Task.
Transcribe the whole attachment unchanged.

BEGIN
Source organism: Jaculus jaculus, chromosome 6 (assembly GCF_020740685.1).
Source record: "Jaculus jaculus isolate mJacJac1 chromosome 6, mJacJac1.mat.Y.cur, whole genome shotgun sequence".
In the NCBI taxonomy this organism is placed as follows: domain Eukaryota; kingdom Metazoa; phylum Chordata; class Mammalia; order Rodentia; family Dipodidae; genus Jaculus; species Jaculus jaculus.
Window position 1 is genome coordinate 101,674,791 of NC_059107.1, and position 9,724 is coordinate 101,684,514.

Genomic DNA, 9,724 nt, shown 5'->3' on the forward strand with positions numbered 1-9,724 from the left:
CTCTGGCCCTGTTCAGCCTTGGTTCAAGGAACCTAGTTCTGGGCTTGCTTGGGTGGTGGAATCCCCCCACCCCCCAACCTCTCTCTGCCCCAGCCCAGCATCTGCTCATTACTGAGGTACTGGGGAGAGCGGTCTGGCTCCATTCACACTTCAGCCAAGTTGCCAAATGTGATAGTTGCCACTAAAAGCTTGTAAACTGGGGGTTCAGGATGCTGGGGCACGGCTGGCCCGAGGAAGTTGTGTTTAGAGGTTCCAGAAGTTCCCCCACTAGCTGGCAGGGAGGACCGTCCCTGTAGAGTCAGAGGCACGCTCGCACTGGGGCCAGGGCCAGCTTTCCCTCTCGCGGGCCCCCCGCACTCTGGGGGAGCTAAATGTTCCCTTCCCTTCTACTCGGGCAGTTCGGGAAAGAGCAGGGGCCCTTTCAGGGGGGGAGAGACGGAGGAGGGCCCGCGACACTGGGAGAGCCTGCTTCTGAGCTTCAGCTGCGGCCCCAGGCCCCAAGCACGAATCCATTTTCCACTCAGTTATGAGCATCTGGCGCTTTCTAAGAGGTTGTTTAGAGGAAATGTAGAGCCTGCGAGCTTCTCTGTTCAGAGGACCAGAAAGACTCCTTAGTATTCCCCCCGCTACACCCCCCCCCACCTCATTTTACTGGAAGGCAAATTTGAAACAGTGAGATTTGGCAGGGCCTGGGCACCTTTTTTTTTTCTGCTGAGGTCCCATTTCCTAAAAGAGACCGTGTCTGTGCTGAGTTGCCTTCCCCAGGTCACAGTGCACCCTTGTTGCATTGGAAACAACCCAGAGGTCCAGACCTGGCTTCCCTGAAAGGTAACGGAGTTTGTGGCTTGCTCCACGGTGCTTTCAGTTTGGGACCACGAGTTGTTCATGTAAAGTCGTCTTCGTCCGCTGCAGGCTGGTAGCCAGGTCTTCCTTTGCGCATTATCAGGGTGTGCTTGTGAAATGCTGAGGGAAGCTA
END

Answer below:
Source organism: Jaculus jaculus, chromosome 6 (assembly GCF_020740685.1).
Source record: "Jaculus jaculus isolate mJacJac1 chromosome 6, mJacJac1.mat.Y.cur, whole genome shotgun sequence".
In the NCBI taxonomy this organism is placed as follows: domain Eukaryota; kingdom Metazoa; phylum Chordata; class Mammalia; order Rodentia; family Dipodidae; genus Jaculus; species Jaculus jaculus.
Window position 1 is genome coordinate 101,674,791 of NC_059107.1, and position 9,724 is coordinate 101,684,514.

Genomic DNA, 9,724 nt, shown 5'->3' on the forward strand with positions numbered 1-9,724 from the left:
CTCTGGCCCTGTTCAGCCTTGGTTCAAGGAACCTAGTTCTGGGCTTGCTTGGGTGGTGGAATCCCCCCACCCCCCAACCTCTCTCTGCCCCAGCCCAGCATCTGCTCATTACTGAGGTACTGGGGAGAGCGGTCTGGCTCCATTCACACTTCAGCCAAGTTGCCAAATGTGATAGTTGCCACTAAAAGCTTGTAAACTGGGGGTTCAGGATGCTGGGGCACGGCTGGCCCGAGGAAGTTGTGTTTAGAGGTTCCAGAAGTTCCCCCACTAGCTGGCAGGGAGGACCGTCCCTGTAGAGTCAGAGGCACGCTCGCACTGGGGCCAGGGCCAGCTTTCCCTCTCGCGGGCCCCCCGCACTCTGGGGGAGCTAAATGTTCCCTTCCCTTCTACTCGGGCAGTTCGGGAAAGAGCAGGGGCCCTTTCAGGGGGGGAGAGACGGAGGAGGGCCCGCGACACTGGGAGAGCCTGCTTCTGAGCTTCAGCTGCGGCCCCAGGCCCCAAGCACGAATCCATTTTCCACTCAGTTATGAGCATCTGGCGCTTTCTAAGAGGTTGTTTAGAGGAAATGTAGAGCCTGCGAGCTTCTCTGTTCAGAGGACCAGAAAGACTCCTTAGTATTCCCCCCGCTACACCCCCCCCCACCTCATTTTACTGGAAGGCAAATTTGAAACAGTGAGATTTGGCAGGGCCTGGGCACCTTTTTTTTTTCTGCTGAGGTCCCATTTCCTAAAAGAGACCGTGTCTGTGCTGAGTTGCCTTCCCCAGGTCACAGTGCACCCTTGTTGCATTGGAAACAACCCAGAGGTCCAGACCTGGCTTCCCTGAAAGGTAACGGAGTTTGTGGCTTGCTCCACGGTGCTTTCAGTTTGGGACCACGAGTTGTTCATGTAAAGTCGTCTTCGTCCGCTGCAGGCTGGTAGCCAGGTCTTCCTTTGCGCATTATCAGGGTGTGCTTGTGAAATGCTGAGGGAAGCTA